Senate panel clears Trump’s nominee for NOAA

Senate panel clears Trump’s nominee for NOAA
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The Senate Commerce Committee voted Wednesday to move forward with the nomination of Barry Myers to be head of the National Oceanic and Atmospheric Administration (NOAA).

The 14-13 vote, along party lines, puts Myers in a position for a vote in the full Senate.

Myers was until recently the CEO of AccuWeather Inc., which he founded with his brother.

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The weather forecasting company provides products similar to some NOAA services such as the National Weather Service, leading to concerns among Democrats that Myers is unacceptably conflicted.

“While he is clearly knowledgeable about our national weather program, I remain concerned about conflicts of interest due to his family connections with AccuWeather, whether they can and will be avoided,” Sen. Bill NelsonClarence (Bill) William NelsonPoll: 8 in 10 people in key states concerned about driverless cars Ted Cruz and Bill Nelson give NASA a reality check on privatizing International Space Station Overnight Defense: Senate confirms Haspel as CIA chief | Trump offers Kim 'protections' if he gives up nukes | Dem amendments target Trump military parade MORE (Fla.), the panel’s top Democrat, said before the committee vote.

“It is imperative, if he is confirmed, that he demonstrate that he will approach this position as a public service role, not as another private sector role,” Nelson said, adding that he hopes Myers “will prove me wrong.”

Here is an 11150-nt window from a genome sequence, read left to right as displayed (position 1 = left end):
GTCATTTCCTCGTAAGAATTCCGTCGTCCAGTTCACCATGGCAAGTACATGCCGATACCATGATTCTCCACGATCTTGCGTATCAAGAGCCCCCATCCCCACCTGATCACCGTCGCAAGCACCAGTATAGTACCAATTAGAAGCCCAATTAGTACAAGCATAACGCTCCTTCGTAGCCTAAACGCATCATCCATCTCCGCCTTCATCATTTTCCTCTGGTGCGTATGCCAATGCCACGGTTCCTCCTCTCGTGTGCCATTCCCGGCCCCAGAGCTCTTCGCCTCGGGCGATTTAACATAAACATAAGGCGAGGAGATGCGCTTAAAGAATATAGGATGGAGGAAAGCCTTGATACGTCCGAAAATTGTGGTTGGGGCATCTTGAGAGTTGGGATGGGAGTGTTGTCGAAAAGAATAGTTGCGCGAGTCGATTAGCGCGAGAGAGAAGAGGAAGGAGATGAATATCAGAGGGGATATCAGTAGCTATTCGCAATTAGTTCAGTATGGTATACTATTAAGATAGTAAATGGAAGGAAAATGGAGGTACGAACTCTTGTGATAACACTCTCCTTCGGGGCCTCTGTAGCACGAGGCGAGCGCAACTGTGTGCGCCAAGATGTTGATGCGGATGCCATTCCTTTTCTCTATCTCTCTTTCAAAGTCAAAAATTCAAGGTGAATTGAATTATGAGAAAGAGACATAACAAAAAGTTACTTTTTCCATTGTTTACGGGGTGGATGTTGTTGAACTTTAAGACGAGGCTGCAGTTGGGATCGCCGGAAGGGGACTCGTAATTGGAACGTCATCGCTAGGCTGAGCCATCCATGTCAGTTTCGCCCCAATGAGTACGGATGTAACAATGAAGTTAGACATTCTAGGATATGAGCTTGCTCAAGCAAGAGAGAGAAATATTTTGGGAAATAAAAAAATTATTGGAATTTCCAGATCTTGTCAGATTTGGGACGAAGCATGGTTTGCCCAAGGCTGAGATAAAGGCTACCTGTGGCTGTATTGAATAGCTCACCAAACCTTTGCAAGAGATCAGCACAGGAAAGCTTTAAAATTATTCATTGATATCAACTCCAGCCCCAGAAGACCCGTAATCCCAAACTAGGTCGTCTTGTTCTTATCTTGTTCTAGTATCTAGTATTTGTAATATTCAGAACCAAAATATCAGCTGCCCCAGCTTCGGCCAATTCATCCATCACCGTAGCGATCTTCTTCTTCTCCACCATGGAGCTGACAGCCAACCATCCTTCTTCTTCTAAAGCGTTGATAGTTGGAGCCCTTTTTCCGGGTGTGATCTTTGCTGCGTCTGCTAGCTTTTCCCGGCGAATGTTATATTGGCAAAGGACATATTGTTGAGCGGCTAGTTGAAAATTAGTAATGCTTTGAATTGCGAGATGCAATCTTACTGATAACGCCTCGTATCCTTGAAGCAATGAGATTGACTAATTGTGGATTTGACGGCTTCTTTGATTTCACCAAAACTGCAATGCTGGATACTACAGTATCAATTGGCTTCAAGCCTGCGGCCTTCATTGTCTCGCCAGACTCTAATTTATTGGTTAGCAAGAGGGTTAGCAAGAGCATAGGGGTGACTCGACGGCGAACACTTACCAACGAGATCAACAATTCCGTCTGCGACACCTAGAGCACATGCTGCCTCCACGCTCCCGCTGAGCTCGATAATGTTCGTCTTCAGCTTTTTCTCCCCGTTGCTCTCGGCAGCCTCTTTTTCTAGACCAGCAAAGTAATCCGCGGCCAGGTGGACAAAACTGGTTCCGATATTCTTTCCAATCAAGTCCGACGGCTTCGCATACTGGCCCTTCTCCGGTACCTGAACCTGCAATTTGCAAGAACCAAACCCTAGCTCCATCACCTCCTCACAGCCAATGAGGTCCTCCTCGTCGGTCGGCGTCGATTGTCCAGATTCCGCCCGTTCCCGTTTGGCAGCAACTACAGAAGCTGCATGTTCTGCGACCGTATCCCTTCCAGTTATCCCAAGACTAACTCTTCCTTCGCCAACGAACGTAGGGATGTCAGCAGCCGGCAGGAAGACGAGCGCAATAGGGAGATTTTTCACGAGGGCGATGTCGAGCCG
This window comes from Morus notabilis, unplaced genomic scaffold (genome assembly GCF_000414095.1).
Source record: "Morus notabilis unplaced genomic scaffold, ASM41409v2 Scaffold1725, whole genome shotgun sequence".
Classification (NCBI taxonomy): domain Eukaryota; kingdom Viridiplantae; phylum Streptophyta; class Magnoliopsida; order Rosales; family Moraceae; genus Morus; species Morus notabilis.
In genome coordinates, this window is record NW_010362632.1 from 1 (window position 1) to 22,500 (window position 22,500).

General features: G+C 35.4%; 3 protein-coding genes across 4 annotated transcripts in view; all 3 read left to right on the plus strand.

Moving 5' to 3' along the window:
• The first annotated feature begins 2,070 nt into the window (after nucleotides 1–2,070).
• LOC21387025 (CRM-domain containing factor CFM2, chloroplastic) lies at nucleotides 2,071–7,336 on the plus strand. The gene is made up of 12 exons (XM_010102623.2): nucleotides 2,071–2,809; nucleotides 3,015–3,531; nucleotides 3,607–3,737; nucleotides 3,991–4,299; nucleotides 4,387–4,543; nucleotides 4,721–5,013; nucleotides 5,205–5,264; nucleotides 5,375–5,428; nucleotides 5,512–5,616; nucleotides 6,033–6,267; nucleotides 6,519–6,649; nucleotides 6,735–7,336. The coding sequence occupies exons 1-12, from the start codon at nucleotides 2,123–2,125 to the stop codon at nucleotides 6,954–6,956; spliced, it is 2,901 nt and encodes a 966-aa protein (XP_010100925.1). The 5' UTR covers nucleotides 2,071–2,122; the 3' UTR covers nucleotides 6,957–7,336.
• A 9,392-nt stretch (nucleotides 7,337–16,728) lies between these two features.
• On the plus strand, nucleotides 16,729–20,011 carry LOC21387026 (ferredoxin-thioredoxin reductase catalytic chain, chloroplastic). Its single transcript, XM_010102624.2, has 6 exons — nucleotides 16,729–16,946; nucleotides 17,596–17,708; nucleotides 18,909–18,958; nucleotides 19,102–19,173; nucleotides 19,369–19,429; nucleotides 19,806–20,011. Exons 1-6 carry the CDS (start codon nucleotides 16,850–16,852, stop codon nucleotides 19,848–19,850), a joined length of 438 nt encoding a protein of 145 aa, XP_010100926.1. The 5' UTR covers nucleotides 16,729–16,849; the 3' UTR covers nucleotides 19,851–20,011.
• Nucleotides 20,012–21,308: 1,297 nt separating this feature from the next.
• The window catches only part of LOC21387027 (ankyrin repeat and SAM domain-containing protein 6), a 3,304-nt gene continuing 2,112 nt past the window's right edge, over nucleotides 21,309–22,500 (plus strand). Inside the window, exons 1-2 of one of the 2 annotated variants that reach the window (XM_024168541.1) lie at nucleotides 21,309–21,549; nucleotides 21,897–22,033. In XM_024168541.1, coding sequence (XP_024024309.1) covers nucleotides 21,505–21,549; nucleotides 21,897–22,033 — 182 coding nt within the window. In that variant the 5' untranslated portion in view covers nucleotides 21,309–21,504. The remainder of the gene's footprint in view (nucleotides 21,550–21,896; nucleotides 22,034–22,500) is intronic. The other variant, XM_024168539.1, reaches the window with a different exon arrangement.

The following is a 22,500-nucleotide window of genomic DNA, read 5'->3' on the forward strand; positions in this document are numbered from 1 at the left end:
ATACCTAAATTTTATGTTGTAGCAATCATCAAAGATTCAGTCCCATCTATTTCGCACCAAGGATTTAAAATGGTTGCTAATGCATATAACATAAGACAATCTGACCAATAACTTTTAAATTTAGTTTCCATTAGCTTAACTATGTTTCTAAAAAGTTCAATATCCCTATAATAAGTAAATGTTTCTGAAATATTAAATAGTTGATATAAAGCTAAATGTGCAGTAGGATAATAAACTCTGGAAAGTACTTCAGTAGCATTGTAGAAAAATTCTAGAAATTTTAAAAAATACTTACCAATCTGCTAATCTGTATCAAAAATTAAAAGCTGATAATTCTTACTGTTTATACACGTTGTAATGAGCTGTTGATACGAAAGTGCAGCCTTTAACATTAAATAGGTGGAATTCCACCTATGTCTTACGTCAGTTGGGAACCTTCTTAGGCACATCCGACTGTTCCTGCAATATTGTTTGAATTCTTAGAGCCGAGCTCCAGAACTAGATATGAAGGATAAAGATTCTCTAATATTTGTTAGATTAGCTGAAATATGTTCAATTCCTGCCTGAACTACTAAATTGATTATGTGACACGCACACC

Nelson’s objections to Myers included Myers’s support for a 2005 GOP bill that would have largely prohibited the National Weather Service from many consumer-facing functions that compete with private forecasters.

Sen. Dan SullivanDaniel Scott SullivanSenate panel unanimously approves water infrastructure bill Senate GOP anger over McCain insult grows GOP senator calls on White House aide to apologize for McCain remark MORE (R-Alaska), who chairs the subcommittee with authority over NOAA, pushed back at Nelson, pointing out that Myers agreed to abide by all applicable ethics and conflict-of-interest standards at his confirmation hearing last month.

“Mr. Myers directly addressed it in his opening statement,” Sullivan said.

“He was unequivocal on this issue,” he said. “As a senator who watched the entire hearing, I’m not sure what else he could have said on the issue of conflict of interest.”